## Abstract

We study of the collapse of a magnetized spherical star to a black hole in general relativity theory. The matter and gravitational fields are described by the exact Oppenheimer-Snyder solution for the collapse of a spherical, homogeneous dust ball. We adopt a "dynamical Cowling approximation," whereby the matter and the geometry (metric), while highly dynamical, are unaffected by the electromagnetic fields. The matter is assumed to be perfectly conducting and threaded by a dipole magnetic field at the onset of collapse. We determine the subsequent evolution of the magnetic and electric fields without approximation; the fields are determined analytically in the matter interior and numerically in the vacuum exterior. We apply junction conditions to match the electromagnetic fields across the stellar surface. We use this model to experiment with several coordinate gauge choices for handling spacetime evolution characterized by the formation of a black hole and the associated appearance of singularities. These choices range from "singularity-avoiding" time coordinates to "horizon-penetrating" time coordinates accompanied by black hole excision. The later choice enables us to integrate the electromagnetic fields arbitrarily far into the future. At late times the longitudinal magnetic field in the exterior has been transformed into a transverse electromagnetic wave; part of the electromagnetic radiation is captured by the hole and the rest propagates outward to large distances. The solution we present for our simple scenario can be used to test codes designed to treat more general evolutions of relativistic magnetohydrodynamics fluids flowing in strong gravitational fields in dynamical spacetimes.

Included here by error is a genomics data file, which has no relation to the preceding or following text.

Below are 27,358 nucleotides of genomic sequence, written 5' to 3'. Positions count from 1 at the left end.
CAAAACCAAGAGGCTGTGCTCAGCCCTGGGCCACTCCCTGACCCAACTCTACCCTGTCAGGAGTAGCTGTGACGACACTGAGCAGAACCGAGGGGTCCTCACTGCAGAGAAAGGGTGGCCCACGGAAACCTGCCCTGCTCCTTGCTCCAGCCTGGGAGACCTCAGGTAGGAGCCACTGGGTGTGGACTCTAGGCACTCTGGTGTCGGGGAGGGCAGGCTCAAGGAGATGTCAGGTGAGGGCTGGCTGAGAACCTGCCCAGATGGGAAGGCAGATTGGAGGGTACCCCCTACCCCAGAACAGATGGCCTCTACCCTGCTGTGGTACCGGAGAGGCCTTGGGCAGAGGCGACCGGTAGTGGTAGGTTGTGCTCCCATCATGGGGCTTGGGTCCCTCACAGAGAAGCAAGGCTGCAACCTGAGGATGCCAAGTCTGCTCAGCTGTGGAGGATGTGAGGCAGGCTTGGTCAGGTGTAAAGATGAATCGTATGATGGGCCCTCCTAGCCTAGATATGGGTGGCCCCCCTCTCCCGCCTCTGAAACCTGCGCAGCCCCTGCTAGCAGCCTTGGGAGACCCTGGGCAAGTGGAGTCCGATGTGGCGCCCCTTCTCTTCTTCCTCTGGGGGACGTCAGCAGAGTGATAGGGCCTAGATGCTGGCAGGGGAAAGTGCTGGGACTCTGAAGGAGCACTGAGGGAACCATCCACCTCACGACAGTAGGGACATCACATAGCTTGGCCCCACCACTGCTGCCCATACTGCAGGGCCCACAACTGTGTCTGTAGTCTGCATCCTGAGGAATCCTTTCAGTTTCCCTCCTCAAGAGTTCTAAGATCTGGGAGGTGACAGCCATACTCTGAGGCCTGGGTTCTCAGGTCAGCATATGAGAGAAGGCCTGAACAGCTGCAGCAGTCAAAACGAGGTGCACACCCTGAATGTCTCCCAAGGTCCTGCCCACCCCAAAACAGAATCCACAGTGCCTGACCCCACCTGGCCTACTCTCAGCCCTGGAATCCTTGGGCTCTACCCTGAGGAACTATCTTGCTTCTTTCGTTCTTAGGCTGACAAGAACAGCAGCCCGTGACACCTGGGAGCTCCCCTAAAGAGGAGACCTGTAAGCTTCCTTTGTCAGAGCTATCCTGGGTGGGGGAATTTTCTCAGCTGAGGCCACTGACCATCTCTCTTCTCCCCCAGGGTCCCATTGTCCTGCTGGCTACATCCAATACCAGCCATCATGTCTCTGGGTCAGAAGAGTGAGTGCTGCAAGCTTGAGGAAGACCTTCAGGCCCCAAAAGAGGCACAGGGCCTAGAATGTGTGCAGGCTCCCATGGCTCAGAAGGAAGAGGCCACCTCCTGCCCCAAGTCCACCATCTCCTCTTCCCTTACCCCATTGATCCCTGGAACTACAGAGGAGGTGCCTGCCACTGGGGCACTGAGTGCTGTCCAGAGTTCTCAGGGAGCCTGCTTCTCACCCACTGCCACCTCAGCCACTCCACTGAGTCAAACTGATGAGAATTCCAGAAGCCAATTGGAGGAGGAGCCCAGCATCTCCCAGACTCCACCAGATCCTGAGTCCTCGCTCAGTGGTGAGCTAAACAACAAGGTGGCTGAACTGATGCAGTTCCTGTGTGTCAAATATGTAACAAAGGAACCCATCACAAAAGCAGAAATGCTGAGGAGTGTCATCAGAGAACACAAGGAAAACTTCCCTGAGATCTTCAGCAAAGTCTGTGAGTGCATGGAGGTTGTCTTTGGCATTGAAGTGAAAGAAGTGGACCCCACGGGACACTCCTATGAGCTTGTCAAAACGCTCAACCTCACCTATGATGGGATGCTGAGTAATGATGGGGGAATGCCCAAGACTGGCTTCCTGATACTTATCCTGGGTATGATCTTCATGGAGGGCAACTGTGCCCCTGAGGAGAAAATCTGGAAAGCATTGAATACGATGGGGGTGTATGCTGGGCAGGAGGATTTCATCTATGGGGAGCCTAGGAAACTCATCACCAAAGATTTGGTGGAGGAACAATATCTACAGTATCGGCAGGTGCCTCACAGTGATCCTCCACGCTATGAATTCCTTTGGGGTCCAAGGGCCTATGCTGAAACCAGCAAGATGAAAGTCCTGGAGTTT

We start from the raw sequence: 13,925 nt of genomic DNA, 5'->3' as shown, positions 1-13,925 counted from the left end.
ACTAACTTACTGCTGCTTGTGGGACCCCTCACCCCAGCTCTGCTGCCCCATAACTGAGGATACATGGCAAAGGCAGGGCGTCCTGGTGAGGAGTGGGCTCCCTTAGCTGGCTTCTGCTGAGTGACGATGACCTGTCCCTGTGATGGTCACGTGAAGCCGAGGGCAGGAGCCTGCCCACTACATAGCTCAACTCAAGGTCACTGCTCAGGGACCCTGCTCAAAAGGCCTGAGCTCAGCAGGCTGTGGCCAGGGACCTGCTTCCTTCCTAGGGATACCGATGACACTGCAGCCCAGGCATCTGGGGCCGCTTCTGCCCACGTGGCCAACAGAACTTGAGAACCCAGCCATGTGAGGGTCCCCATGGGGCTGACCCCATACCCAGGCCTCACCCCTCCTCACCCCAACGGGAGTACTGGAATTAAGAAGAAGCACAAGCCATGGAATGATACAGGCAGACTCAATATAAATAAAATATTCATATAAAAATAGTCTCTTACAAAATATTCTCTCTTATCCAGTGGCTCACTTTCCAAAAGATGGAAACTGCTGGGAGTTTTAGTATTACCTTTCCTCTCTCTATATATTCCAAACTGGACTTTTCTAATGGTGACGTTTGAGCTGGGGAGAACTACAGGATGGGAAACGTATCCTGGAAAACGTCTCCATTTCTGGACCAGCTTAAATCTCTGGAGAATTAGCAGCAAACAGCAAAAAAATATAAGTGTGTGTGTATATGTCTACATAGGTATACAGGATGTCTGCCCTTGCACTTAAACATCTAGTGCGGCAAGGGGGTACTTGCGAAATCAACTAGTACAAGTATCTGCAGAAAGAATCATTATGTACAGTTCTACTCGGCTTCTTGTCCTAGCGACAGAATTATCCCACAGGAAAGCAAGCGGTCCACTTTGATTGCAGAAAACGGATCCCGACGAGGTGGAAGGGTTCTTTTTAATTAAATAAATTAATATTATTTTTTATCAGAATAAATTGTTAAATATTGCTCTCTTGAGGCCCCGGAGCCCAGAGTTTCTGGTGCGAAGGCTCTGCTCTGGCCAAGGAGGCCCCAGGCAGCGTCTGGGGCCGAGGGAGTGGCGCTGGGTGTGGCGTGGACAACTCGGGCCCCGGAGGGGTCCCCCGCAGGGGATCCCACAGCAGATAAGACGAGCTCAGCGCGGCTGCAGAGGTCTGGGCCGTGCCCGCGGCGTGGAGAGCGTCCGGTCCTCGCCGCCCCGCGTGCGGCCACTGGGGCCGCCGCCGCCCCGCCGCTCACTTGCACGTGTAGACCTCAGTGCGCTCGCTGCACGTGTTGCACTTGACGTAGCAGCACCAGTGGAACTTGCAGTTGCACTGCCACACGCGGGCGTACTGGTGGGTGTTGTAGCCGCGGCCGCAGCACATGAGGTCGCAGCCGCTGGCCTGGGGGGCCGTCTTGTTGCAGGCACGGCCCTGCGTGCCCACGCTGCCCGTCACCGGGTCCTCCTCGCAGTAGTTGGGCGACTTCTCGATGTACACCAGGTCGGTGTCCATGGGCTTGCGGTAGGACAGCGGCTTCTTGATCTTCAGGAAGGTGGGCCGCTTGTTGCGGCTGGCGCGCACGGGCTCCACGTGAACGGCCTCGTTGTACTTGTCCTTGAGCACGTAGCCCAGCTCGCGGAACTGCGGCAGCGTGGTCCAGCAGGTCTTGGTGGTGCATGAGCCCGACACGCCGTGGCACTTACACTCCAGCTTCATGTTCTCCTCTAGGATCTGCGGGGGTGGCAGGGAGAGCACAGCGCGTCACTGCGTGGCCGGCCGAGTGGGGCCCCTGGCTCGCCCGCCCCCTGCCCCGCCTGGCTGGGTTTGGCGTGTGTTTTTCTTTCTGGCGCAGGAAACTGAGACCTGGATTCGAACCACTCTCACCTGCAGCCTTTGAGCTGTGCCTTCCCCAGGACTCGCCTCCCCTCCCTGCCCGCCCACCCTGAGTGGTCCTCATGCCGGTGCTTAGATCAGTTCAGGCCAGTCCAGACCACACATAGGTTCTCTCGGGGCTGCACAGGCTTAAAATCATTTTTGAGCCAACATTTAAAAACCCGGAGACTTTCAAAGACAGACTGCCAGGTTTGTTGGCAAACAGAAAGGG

Original language | English (US) |
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Pages (from-to) | 930-947 |

Number of pages | 18 |

Journal | Astrophysical Journal |

Volume | 585 |

Issue number | 2 I |

DOIs | |

State | Published - Mar 10 2003 |

## Keywords

- Black hole physics
- MHD
- Relativity

## ASJC Scopus subject areas

- Astronomy and Astrophysics
- Space and Planetary Science